The Department of Justice has reportedly gone AWOL on a case of voter intimidation it won and then dismissed earlier this year. Now Republicans are asking for help from the Department’s Inspector General.
Rep. Frank Wolf (R-Va.) sent a letter in June to Attorney General Eric Holder asking why the Justice Department dropped a case against the New Black Panther Party which accused three party members of voter intimidation in Philadelphia last November. Rep. Lamar Smith (R-Texas), ranking member on the House Judiciary committee, sent a letter to the DOJ in May.
DOJ never responded.
A Republican staffer on the House Judiciary Committee said while the DOJ’s silence could initially be excused as an oversight by an understaffed department, the time has run out on that explanation. The staffer said Smith in good faith gave the department an opportunity to respond, yet nothing has been heard.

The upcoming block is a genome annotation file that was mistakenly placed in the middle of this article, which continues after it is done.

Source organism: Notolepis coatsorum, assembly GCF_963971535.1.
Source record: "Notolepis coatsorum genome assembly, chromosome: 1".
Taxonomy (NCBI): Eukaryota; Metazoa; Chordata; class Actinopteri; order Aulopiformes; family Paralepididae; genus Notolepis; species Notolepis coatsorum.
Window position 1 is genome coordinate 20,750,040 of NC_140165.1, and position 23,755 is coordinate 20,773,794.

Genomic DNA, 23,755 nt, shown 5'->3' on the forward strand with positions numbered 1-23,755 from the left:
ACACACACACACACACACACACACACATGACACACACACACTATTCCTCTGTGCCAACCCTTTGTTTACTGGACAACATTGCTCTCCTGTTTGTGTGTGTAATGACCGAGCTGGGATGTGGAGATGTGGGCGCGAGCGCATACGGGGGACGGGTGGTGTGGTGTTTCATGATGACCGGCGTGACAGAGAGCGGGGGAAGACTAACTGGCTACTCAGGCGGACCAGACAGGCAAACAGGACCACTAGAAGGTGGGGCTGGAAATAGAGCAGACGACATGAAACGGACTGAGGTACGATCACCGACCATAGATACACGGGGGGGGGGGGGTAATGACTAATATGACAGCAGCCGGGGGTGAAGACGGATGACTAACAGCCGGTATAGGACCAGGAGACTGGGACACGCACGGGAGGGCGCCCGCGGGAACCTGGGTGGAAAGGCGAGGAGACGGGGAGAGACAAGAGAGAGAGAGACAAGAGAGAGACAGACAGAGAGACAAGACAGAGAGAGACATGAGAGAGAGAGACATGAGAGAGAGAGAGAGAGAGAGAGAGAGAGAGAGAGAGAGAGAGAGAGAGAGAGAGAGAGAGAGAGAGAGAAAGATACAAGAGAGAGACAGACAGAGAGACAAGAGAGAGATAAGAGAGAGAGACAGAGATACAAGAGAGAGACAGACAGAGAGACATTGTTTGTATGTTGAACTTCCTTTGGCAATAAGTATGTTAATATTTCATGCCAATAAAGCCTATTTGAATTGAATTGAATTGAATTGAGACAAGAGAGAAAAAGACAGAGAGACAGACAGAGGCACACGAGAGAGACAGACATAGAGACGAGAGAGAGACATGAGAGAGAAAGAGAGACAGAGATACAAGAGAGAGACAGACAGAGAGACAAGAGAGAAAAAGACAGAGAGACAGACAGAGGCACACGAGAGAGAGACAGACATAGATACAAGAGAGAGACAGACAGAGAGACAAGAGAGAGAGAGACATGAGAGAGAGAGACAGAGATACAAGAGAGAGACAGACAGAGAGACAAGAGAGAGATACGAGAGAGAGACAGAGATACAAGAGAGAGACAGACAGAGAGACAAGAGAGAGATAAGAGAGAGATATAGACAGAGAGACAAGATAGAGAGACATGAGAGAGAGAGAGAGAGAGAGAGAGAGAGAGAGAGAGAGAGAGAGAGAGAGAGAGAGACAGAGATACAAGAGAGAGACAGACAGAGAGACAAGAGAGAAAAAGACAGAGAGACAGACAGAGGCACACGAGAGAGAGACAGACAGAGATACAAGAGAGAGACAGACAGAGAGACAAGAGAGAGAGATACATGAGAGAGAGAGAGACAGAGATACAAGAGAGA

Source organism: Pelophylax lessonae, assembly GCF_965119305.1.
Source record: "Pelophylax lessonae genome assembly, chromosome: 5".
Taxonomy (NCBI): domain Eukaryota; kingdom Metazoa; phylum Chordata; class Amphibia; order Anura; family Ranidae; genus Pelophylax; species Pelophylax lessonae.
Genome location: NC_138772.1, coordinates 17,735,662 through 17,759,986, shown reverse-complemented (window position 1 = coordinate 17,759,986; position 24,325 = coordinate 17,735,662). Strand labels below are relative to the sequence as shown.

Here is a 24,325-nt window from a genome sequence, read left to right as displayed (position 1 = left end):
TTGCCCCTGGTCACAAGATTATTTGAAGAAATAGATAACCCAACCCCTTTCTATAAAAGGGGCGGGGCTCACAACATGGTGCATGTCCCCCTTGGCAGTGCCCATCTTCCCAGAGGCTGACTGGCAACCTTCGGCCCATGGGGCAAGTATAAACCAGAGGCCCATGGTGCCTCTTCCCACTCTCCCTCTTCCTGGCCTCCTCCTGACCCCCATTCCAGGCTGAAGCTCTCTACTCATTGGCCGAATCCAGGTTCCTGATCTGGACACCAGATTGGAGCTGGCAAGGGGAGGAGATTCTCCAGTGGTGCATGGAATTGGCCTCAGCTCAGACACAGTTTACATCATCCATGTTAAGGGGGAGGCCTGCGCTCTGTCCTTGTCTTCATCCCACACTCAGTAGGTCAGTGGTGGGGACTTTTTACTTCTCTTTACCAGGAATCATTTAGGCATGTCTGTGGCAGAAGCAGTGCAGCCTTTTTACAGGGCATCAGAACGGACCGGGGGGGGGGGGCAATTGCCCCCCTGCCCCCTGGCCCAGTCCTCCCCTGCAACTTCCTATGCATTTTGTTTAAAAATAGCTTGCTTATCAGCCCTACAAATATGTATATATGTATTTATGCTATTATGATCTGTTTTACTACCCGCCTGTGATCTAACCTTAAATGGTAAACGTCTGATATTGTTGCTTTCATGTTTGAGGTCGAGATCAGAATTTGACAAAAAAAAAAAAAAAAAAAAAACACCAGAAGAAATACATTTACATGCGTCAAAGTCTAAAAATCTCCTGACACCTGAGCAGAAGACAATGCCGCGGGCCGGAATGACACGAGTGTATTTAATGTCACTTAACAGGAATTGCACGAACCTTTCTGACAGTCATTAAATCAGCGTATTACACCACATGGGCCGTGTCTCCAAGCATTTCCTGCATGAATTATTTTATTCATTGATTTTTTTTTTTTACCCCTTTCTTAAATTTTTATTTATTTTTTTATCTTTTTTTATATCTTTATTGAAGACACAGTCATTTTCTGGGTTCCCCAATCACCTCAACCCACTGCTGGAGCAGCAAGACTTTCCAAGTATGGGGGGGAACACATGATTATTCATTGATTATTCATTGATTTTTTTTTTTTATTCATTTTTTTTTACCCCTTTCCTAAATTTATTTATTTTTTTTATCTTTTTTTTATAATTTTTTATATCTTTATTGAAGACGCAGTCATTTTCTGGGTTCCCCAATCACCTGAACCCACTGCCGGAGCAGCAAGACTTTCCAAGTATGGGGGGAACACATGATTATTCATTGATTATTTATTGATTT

This case is primary evidence of the politicization of the Justice Department (dismissing a case the department has already won is, after all, uncommon). Now a group of Republicans under the direction of Smith and Wolf are sending a letter to the Inspector General asking that he investigate the DOJ’s dismissal of the case.
“IG spent all that time on the U.S. attorney issue,” Wolf said, referring to the IG’s one and a half year investigation of the controversial dismissal in 2006 of nine U.S. attorneys. “We point out that voter intimidation threatens the very core [of] democracy.”
And what if the IG pulls an Eric Holder and doesn’t respond?
“We’re going to stay with it the same way we have on the Guantanamo Bay issue,” Wolf told HUMAN EVENTS yesterday. “Ultimately, we’ll resolve the issue.”
Wolf has also sent a letter Wednesday to Smith and Rep. John Conyers (D-Mich.), the chairman of the House Judiciary Committee, asking for a hearing on why the Justice Department dismissed the case.
Smith issued a response in support of Wolf’s letter.